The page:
Brightlink 595Wi - Interactive Hardware
The BrightLink 595Wi is supplied with two interactive pens, pictured below, plus an "Touch Unit".
Epson Interactive Pens and Case
The touch unit, pictured below, is mounted just 1 inch above the top of the projected image (e.g., the top of the whiteboard/screen) and can be either attached with built-in magnets or is that doesn't work for your setup. then it can be attached to the wall with screws.
Epson Touch Unit
The Epson Touch Unit uses dual lasers to determine the touch position of the user's fingers on the white board/screen surface. The Touch Unit is connected to the 595Wi using a supplied cable. Once the projector and Touch Unit have been mounted and connected, a series of steps are required to adjust the Touch Unit then to calibrate the interactive system in order for system to accurately determine the finger touch position on the projected image. Epson provides the software tools along with built-in calibration functions that are needed to perform this setup of the interactive features. This setup should only be necessary when the projector and Touch Unit are initially installed and will not normally need to be repeated unless something changes in the setup (e.g., changing to a larger or smaller white board). The setup and calibration of the interactive features of the 595Wi are covered in a later section of this review.
BrightLink 595Wi - Lens and Lens Throw
The lens, as noted above, is mounted on a steep angle. This means that the light output needs to be non-linear. Consider a table top placed 595Wi. The angle from the lens to the lower part of the screen is relatively moderate, perhaps 30 degrees up, while to hit the top part of the screen it’s more like 70 degrees (these are best guesses).
Because many surfaces including a typical whiteboard will bounce the maximum amount of light off the surface at the same angle the light hit it, light hitting the top of the surface is mostly going to bounce more of the light toward the ceiling than back toward the viewers. Note that whiteboards that have a more matte surface (less shiny) will probably work better in getting the light back toward the viewers in the classroom. As a result, the projector has to compensate, by having the light that hits the top of the screen be brighter than the light with the shallower angle hitting the bottom.
That’s exactly what Epson does. When viewing the projector from a typical positions in the room, the screen appears evenly lit. In other words, the design works! (The challenge is how to measure the usable brightness - more on that in the test results section of this review.)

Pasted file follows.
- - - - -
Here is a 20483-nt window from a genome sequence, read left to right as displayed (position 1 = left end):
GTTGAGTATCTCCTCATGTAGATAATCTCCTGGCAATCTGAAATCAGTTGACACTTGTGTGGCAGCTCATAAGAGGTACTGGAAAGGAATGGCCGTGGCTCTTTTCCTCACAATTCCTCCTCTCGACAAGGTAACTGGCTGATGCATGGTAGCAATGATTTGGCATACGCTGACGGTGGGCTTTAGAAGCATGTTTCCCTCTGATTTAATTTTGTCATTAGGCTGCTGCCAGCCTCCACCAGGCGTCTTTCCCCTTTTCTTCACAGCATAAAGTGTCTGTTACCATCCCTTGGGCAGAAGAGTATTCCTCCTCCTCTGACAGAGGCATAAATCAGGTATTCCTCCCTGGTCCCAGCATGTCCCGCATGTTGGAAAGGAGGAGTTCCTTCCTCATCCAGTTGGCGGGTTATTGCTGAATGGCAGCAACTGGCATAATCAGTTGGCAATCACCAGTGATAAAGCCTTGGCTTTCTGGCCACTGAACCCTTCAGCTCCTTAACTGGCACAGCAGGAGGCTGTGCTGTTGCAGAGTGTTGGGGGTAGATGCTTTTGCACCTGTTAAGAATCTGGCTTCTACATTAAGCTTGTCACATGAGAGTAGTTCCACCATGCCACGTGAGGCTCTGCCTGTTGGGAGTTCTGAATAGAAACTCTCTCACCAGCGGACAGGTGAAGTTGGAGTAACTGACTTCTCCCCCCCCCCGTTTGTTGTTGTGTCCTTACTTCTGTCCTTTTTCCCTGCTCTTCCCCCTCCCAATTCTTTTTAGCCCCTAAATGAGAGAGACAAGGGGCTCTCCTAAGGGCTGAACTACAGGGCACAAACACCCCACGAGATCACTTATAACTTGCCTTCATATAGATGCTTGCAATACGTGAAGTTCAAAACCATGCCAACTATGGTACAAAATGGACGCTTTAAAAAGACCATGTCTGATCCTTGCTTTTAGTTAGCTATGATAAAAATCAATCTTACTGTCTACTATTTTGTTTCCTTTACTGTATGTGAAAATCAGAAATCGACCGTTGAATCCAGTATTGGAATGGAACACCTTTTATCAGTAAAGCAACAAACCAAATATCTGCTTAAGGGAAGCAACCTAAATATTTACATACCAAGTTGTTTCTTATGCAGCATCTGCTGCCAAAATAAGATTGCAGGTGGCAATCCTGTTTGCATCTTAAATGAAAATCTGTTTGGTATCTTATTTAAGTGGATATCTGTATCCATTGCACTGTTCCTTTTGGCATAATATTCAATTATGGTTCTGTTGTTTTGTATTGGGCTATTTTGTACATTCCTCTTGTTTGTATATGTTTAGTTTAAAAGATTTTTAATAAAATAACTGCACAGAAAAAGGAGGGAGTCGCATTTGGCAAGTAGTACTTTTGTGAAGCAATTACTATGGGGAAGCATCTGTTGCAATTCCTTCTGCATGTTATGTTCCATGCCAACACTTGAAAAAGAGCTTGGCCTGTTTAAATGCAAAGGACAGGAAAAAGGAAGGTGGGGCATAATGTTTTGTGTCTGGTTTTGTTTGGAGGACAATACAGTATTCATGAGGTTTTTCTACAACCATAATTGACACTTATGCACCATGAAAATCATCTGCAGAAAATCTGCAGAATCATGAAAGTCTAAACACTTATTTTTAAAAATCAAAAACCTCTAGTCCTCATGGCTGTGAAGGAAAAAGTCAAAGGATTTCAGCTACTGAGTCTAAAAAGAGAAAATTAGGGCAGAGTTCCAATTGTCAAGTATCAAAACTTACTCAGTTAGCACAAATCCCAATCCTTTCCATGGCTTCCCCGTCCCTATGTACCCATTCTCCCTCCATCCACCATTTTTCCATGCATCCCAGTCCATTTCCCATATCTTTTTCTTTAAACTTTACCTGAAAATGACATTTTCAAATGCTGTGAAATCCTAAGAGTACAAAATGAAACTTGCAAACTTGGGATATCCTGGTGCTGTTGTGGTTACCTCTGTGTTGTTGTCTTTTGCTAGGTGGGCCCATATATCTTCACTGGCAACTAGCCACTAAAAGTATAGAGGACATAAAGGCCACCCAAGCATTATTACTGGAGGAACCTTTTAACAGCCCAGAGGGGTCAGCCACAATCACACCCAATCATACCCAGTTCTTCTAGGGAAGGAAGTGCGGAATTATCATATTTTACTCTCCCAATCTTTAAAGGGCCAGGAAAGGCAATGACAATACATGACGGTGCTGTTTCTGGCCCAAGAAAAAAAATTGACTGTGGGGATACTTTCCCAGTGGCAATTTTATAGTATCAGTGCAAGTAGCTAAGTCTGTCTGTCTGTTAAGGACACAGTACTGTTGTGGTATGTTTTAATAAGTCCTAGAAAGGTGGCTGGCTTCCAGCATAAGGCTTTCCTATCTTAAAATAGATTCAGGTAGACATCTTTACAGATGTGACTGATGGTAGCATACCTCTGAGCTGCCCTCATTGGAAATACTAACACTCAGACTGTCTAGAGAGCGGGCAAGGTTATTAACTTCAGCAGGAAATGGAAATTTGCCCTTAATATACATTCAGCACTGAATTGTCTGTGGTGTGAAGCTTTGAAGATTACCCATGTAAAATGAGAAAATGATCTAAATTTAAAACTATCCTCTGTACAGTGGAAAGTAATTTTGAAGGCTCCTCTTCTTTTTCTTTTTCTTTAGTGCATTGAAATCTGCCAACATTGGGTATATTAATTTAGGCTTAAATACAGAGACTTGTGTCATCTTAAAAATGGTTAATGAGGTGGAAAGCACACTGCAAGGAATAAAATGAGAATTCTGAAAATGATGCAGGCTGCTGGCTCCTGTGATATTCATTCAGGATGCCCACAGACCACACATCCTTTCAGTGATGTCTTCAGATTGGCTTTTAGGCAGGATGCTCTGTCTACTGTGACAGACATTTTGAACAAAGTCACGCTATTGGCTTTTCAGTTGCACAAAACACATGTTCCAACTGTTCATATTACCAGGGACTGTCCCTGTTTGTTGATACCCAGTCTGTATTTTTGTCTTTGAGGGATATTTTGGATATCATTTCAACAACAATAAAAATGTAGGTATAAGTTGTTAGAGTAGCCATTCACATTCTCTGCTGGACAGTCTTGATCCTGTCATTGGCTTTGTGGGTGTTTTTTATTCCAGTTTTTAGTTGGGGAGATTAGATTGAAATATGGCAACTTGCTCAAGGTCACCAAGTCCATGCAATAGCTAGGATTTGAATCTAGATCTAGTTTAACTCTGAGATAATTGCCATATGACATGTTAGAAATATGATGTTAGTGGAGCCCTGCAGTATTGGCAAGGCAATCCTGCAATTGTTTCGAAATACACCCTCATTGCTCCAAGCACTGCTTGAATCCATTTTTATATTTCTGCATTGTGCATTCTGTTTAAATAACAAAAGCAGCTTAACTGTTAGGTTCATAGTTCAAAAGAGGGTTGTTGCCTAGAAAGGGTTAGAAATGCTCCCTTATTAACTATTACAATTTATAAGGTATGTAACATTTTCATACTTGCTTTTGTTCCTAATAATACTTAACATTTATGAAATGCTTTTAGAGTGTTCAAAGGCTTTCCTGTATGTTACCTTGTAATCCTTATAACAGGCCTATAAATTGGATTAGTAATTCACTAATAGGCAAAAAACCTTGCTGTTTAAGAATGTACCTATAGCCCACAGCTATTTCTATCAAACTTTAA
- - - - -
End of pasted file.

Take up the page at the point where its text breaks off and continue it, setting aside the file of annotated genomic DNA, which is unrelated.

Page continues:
Once the projector is mounted, simply adjust the focus and you will have a nice bright image that has excellent focus and good brightness uniformity.
Perhaps this is also an appropriate place to mention that a few manufacturers are now offering classroom/conference room white boards specifically designed to also serve as projection screens. One company of such white boards/screens is Elite Screens.
As for the throw distance, being a ultra short throw projector means very little distance between the projector and the whiteboard/screen. The projector typically is placed so that the closest part of the projector is 2.5 inches from a 60 inch diagonal WXGA image (16:10 aspect ratio). The other extreme is to fill a 100″ diagonal screen of the same aspect ratio. That requires the front of the projector to be a mere 12.2 inches from the projection surface. Since the lens it located toward the rear of the projector the actual lens-to-screen throw distance is actually about a foot more than the above values.
The supplied wall mount allows for the distance between the white board/screen and projector to be adjusted over the above range to accommodate the 60" to 100" (16:10) image sizes mentioned above. The projector supports a maximum size of 100″ diagonal at 16:10 (the native aspect ratio of the projector), or 97″ maximum with a 16:9 (HDTV shape) image. (Larger sizes aren’t practical for an interactive projector – people can’t interact with the upper portion of the surface if it’s 7, 8, 9 feet off the floor.)